Media Industries and Cultural Production Research Group Event with Dr Nur Kareelawati Abd Karim and Dr Sami Hajjaj

This event comprises of two talks from Dr Nur Kareelawati Abd Karim and Dr Sami Hajjaj

Conceptualising the 'Malay' Production Culture for a Sustainable Film and Television Industry

The Malay film and television industry has faced significant challenges in recent years, including competition from international film markets, changing audience platform preferences, and, most critically, the production talent pipelines. Dr Karim's study aims to conceptualise the 'Malay' production culture by addressing its unique features, values and practices. It delves into how Malay cultural values should/ought to be moulded for a more sustainable film and television industry. The argument is two-fold: first, that religion (Islam) and nationhood interact (sometimes clash) with the culture and diverse worldviews of the production community and, therefore, have affected the production quality and labour. Second, the growing competitive individualism within the Malay production community needs to be balanced—particularly in the efforts to bridge the age and skills competency gaps. Most elder quarters of Malay production workers tend to think that the Islamic worldview is more important than others; they perceive work as a religious duty. They believe that collectivism steers the production community and will be rewarded in the afterlife. The study suggests that increasing competitive individualism among younger production workers (below 30 years old) hindered the ageing (above 50) production community from transferring their skills and professional experiences. Thus, it raises the question of how the lack of individualism among senior Malay Muslim production workers helps tempt those (young) competitive and technological savvies in the field. Therefore, it may strengthen collective efforts and help create better content and a more humanised workplace. This study may answer why Malay films or television dramas take the forms they do. Subsequently, it illuminates how production culture can influence creative decisions and how production workers should be managed for a more sustainable film and television industry in Malaysia.

Dr Nur Kareelawati Abd Karim is Associate Professor in Communication and Media Studies at the Universiti Sains Islam Malaysia. She is also a Bridge USA exchange research scholar sponsored by Tulane University, USA and serves on the National Film Development Corporation (FINAS) panels: the Digital Content Fund and Malaysia Creative Capacity Enhancement Program (MyCAP). Dr Karim’s research focuses on the production and working conditions in Malaysian media and investigates the role of religion, ethnicity, gender and age in the screen industries.

Creative Robotics vs. Human-Robot Interaction: Exploring Differences, Similarities and Collaboration  

The fields of Robotics for the Creative Industries (R4CI) and Human-Robot Interaction (HRI) intersect in their exploration of human-robot interactions but diverge in their applications and scopes. R4CI focuses on leveraging robotics and related technologies to enhance artistic expression and engagement within film, music, gaming, visual arts, and performing arts. This field aims to push the boundaries of traditional artistic mediums by incorporating robots into creative processes, leading to innovations like robotic characters in films, interactive installations in art exhibitions, and robotic instruments in music production. On the other hand, HRI encompasses a broader study of interactions between humans and robots across diverse contexts, including industrial, healthcare, and domestic settings. It investigates topics such as user interfaces, social robotics, human factors, and ethical considerations to ensure that robots can effectively communicate, collaborate, and coexist with humans in various environments. Despite their distinct focuses, R4CI and HRI share commonalities in their emphasis on designing robots for intuitive, safe, and ethical interactions with humans. Opportunities for collaboration arise from integrating insights from HRI research into creative robotics, thus enhancing robots' understanding of human behaviours, emotions, and preferences to improve artistic experiences. Conversely, innovations in R4CI can inspire advancements in HRI, fostering more natural and engaging interactions between humans and robots across multiple domains. In this talk, the speaker will expand on these themes, provide concrete examples, and illustrate how R4CI and HRI collaboration can spark innovation and creativity, unlocking new possibilities in both fields.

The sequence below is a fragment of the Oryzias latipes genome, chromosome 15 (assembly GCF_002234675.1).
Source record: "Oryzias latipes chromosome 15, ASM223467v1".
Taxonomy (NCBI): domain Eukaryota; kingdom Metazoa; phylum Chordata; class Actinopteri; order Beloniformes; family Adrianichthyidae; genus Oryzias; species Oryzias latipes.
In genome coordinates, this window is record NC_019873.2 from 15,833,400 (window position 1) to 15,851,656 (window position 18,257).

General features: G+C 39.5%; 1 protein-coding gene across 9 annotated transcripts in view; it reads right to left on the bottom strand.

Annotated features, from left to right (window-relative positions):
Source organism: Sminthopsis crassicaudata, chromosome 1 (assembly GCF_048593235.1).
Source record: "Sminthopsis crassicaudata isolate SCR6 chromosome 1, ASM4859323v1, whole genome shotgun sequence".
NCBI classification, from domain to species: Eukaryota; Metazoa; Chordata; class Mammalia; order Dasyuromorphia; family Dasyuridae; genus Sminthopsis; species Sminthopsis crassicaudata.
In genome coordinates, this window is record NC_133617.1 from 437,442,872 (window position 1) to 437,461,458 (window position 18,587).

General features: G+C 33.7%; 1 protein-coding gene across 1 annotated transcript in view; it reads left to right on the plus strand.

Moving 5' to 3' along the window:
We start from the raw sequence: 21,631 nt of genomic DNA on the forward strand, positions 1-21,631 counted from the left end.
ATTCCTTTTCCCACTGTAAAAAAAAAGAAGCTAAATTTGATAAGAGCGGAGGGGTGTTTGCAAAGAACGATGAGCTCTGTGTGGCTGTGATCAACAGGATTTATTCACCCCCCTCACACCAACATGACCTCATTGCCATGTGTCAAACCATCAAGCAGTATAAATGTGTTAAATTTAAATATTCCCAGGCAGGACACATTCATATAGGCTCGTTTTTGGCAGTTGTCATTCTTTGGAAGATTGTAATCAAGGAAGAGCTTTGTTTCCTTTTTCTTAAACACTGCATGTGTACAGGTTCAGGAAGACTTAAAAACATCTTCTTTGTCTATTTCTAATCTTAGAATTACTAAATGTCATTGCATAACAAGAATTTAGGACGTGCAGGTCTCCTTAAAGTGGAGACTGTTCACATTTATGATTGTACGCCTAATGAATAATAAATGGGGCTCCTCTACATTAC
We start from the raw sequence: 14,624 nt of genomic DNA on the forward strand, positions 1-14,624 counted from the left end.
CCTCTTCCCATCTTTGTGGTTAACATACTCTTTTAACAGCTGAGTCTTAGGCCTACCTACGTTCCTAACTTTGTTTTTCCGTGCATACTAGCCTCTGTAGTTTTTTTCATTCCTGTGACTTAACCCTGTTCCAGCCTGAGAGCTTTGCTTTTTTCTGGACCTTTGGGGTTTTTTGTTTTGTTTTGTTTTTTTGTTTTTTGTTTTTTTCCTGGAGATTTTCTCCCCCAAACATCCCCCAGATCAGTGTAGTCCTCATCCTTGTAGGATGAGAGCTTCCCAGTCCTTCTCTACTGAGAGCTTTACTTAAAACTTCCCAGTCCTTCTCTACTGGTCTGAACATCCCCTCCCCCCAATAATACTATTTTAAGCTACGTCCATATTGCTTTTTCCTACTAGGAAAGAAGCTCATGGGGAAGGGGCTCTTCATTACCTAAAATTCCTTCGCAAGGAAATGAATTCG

Dr Sami Hajjaj is Associate Professor and Program Director at the School of Robotics from the Entrepreneur College (Taicang) at X'ian Jiaotong-Liverpool University (XJTLU) in Suzhou, China. Dr Hajjaj’s research focuses on integrated robotics-IoT-AI systems, or engineering solutions that combine automation & robotics, the Internet of Things, and Artificial Intelligence systems. Additionally, he is interested in the social aspects of Robotics, HRI, and Robotics education. He incorporated these themes in past projects, such as developing interactive robot interfaces for agriculture robots, enhancing remote robot interaction for online classes and remote learning, and developing IoT-enabled robotic cameras for the TV & Film industry. In his upcoming projects, he intends on exploring the use of Robotics for artistic and cultural expression.